Press Release Writing Tips - Wednesday, July 11th, 2018 by

How To Get A Producer To Read Your Story Idea

Getting a producer to read your story idea could be the best way to open the floodgates for media coverage about your business, for more traffic, which will lead to more subscribers and sales.

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But first, you have to get a producer interested in your idea. Email is best for this. Including several important elements in your pitch can help.

1-Think relationships, not marketing

Your best opportunities for landing a spot on a TV show will usually be local news shows and talk shows. Study one show you think your story would be a good fit for. What topics do they discuss? Who is the audience? Does the show have different sections your idea might be perfect for?

Once you have studied the show, you can prove to the producer that you understand THEIR needs and are not just pushing your own. This will make them willing to read your pitch, and maybe even use you as a resource. The media are always looking for experts who can discuss important issues intelligently. By all means, pitch one story at a time, but do so with a view to building a relationship, not just being “spammy”.

2-Approach by email

Never try to pitch over the phone. There are far too many people involved in putting a show together for the producer to give you a definite yes the moment you speak with them.

3-Write a great subject line and opening sentence

Your email will never get opened if you don’t grab their attention. A good first sentence can help as well for those email programs which show a preview.

4-Address them by name

Don’t send out an email to dozens of producers with the phrase, “To Whom It May Concern” as the greeting. Your email will end up in the trash in an instant. Do your research and get the producer’s name, and be sure to spell it correctly.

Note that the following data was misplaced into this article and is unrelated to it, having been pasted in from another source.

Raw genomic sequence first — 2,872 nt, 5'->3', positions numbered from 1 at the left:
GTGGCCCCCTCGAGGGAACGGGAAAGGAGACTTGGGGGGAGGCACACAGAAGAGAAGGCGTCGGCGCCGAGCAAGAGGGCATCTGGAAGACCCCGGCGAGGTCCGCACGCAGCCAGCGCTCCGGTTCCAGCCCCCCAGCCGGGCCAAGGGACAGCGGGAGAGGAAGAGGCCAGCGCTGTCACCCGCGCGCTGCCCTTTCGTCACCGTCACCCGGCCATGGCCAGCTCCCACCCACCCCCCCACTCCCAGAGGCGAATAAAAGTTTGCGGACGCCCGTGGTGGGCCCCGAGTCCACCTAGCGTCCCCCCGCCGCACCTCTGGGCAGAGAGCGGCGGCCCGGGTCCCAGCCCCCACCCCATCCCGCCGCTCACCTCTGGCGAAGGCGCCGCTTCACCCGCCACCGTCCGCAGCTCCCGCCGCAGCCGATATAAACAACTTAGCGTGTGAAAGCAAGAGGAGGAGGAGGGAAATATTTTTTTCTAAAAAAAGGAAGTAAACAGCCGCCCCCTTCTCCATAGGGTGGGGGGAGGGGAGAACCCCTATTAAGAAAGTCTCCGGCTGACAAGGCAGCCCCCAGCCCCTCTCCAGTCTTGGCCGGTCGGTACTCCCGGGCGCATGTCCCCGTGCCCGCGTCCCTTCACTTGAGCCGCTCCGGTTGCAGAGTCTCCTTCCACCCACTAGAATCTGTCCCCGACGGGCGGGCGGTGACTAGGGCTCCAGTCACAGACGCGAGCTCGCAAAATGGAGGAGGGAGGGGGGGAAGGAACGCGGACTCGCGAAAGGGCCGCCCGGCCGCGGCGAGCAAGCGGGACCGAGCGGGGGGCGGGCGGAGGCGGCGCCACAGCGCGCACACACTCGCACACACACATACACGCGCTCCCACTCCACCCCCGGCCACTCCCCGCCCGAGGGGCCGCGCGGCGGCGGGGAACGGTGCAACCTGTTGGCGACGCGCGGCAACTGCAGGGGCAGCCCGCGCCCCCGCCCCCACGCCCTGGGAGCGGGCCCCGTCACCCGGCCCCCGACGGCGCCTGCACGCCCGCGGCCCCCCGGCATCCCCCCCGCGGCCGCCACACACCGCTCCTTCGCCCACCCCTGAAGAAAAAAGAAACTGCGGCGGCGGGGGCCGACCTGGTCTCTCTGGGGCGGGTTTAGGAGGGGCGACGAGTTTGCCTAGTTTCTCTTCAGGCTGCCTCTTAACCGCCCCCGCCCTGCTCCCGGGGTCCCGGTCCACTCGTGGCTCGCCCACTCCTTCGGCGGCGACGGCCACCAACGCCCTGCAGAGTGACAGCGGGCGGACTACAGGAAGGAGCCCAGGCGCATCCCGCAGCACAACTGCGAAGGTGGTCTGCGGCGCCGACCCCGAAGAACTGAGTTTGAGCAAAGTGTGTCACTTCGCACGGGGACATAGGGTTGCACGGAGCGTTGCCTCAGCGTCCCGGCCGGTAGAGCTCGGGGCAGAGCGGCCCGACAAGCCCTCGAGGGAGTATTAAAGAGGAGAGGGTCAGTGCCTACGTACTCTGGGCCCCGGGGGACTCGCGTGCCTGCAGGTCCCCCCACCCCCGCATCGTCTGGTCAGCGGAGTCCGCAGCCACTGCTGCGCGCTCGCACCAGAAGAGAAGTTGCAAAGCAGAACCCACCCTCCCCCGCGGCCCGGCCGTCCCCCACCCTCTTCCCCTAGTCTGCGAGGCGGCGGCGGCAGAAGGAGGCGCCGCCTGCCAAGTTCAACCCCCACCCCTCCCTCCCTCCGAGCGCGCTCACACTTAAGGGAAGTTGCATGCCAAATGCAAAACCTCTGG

5-Let your research show in your pitch email

Briefly mention past shows you have seen that would lead you to believe that your idea would be a good fit for their program. You might take a different viewpoint, or fill in a gap with something they haven’t covered recently, or which is new and noteworthy.

6-Be visual

TV is a visual medium, so your story should be highly visible. It might include a demonstration, clips of real people using your new product, teaching people how to do something, and so on.

If you are offering a member of staff or yourself as a presenter, mention their past experience and the credentials that make them worth paying attention to.

7-Mention your social media following and level of engagement

Producers will get very excited about your story idea if they believe you have an established audience and you will bring them along with you as you promote your TV appearance. Don’t just mention numbers, but the kind of content your audience responds best to. Your first idea might not be a hit, but again, thinking about long-term relationships, it’s always possible the producer might follow up with you in the future about other ideas you would be able to contribute to.

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